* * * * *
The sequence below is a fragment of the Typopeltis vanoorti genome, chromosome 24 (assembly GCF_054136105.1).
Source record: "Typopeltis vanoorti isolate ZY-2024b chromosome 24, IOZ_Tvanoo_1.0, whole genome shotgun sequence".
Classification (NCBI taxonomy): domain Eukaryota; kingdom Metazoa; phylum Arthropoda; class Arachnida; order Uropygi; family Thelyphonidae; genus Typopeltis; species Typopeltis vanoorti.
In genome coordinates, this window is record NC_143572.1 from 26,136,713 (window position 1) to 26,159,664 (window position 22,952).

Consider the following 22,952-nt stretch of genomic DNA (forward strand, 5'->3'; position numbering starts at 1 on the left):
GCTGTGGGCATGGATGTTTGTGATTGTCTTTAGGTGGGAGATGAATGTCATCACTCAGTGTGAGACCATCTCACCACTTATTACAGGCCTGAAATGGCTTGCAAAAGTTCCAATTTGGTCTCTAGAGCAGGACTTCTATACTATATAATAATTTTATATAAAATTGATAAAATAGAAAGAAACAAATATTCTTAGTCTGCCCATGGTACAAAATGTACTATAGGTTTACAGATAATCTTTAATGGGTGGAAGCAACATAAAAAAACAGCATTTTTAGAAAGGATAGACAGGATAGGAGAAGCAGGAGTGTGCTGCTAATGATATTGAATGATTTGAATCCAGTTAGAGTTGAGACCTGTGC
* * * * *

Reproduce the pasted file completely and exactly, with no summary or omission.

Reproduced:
The sequence below is a fragment of the Typopeltis vanoorti genome, chromosome 24 (assembly GCF_054136105.1).
Source record: "Typopeltis vanoorti isolate ZY-2024b chromosome 24, IOZ_Tvanoo_1.0, whole genome shotgun sequence".
Classification (NCBI taxonomy): domain Eukaryota; kingdom Metazoa; phylum Arthropoda; class Arachnida; order Uropygi; family Thelyphonidae; genus Typopeltis; species Typopeltis vanoorti.
In genome coordinates, this window is record NC_143572.1 from 26,136,713 (window position 1) to 26,159,664 (window position 22,952).

Consider the following 22,952-nt stretch of genomic DNA (forward strand, 5'->3'; position numbering starts at 1 on the left):
GCTGTGGGCATGGATGTTTGTGATTGTCTTTAGGTGGGAGATGAATGTCATCACTCAGTGTGAGACCATCTCACCACTTATTACAGGCCTGAAATGGCTTGCAAAAGTTCCAATTTGGTCTCTAGAGCAGGACTTCTATACTATATAATAATTTTATATAAAATTGATAAAATAGAAAGAAACAAATATTCTTAGTCTGCCCATGGTACAAAATGTACTATAGGTTTACAGATAATCTTTAATGGGTGGAAGCAACATAAAAAAACAGCATTTTTAGAAAGGATAGACAGGATAGGAGAAGCAGGAGTGTGCTGCTAATGATATTGAATGATTTGAATCCAGTTAGAGTTGAGACCTGTGC